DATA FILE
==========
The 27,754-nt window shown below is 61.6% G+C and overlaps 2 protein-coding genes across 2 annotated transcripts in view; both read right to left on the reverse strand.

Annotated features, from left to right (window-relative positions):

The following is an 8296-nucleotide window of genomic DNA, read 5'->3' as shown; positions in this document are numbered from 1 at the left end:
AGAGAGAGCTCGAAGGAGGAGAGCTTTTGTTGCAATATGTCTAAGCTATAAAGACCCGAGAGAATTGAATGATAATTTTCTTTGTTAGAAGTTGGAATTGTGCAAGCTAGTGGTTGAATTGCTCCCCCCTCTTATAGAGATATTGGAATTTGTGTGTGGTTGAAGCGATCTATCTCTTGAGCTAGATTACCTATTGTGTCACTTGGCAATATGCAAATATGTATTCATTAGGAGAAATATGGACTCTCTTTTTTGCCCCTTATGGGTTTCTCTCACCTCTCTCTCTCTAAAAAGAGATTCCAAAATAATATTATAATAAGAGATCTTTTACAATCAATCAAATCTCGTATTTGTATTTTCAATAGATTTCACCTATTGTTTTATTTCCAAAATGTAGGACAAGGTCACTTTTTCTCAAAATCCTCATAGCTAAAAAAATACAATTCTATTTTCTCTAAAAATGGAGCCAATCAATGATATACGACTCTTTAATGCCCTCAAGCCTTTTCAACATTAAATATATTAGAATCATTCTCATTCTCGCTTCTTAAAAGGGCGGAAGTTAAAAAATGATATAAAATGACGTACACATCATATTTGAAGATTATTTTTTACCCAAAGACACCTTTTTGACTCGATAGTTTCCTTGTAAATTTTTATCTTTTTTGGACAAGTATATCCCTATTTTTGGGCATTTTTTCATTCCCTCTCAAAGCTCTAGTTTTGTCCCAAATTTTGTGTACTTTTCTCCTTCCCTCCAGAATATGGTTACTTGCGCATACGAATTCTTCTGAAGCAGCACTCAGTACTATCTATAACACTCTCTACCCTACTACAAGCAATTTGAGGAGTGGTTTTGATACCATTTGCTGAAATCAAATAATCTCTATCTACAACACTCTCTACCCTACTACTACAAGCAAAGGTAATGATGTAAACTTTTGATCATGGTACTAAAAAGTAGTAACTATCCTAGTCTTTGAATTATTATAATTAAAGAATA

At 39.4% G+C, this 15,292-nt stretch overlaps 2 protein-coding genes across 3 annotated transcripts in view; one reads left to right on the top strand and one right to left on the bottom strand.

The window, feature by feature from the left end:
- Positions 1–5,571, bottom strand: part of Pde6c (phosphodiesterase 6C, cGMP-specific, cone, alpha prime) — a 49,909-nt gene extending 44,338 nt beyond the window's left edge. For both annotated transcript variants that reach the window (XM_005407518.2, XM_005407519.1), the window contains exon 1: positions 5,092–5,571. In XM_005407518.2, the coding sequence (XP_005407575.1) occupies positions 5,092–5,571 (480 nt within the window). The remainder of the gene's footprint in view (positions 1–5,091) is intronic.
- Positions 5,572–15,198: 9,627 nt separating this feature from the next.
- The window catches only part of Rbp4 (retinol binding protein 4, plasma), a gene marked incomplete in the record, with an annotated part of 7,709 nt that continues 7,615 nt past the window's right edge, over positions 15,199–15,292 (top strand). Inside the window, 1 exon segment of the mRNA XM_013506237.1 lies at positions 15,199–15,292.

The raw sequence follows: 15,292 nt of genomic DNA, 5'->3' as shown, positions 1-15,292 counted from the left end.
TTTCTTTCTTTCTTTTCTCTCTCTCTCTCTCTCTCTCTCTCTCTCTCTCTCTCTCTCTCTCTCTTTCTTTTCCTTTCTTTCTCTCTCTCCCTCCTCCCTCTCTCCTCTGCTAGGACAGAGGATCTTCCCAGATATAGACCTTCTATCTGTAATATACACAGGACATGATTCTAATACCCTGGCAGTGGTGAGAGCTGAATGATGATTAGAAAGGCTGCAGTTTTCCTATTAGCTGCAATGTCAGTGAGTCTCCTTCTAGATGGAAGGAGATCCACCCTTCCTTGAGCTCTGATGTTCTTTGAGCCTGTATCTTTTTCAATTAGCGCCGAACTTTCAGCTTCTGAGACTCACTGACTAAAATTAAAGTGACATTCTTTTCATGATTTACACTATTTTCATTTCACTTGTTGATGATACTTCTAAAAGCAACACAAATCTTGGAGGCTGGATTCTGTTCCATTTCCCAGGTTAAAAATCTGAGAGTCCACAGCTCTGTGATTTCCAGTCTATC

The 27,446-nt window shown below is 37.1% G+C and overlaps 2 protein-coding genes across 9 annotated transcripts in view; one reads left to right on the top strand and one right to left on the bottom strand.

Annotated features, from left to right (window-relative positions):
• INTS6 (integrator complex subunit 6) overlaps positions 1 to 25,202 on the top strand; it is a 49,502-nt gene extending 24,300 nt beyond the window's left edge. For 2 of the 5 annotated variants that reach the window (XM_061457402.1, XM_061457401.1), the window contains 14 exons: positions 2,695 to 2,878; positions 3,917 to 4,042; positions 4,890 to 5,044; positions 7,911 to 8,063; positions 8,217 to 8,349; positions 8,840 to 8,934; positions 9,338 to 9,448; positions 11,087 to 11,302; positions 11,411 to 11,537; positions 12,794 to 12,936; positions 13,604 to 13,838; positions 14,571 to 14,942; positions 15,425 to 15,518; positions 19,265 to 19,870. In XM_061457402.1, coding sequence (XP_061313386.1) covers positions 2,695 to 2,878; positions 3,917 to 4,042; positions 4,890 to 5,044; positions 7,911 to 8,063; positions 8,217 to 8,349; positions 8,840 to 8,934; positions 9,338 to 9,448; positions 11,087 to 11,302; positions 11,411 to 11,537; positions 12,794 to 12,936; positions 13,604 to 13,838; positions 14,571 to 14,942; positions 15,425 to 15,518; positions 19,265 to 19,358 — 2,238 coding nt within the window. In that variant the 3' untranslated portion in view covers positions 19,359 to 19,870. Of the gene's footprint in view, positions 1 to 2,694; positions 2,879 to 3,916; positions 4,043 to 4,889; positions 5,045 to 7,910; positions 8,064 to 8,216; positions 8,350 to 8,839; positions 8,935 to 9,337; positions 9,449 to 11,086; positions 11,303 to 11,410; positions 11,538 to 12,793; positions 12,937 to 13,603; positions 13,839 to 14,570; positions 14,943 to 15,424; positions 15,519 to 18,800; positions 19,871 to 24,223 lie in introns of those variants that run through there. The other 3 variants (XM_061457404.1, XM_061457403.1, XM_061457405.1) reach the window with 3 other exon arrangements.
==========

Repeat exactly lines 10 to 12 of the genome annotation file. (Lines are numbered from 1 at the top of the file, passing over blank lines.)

The raw sequence follows: 15,292 nt of genomic DNA, 5'->3' as shown, positions 1-15,292 counted from the left end.
TTTCTTTCTTTCTTTTCTCTCTCTCTCTCTCTCTCTCTCTCTCTCTCTCTCTCTCTCTCTCTCTTTCTTTTCCTTTCTTTCTCTCTCTCCCTCCTCCCTCTCTCCTCTGCTAGGACAGAGGATCTTCCCAGATATAGACCTTCTATCTGTAATATACACAGGACATGATTCTAATACCCTGGCAGTGGTGAGAGCTGAATGATGATTAGAAAGGCTGCAGTTTTCCTATTAGCTGCAATGTCAGTGAGTCTCCTTCTAGATGGAAGGAGATCCACCCTTCCTTGAGCTCTGATGTTCTTTGAGCCTGTATCTTTTTCAATTAGCGCCGAACTTTCAGCTTCTGAGACTCACTGACTAAAATTAAAGTGACATTCTTTTCATGATTTACACTATTTTCATTTCACTTGTTGATGATACTTCTAAAAGCAACACAAATCTTGGAGGCTGGATTCTGTTCCATTTCCCAGGTTAAAAATCTGAGAGTCCACAGCTCTGTGATTTCCAGTCTATC

The 27,446-nt window shown below is 37.1% G+C and overlaps 2 protein-coding genes across 9 annotated transcripts in view; one reads left to right on the top strand and one right to left on the bottom strand.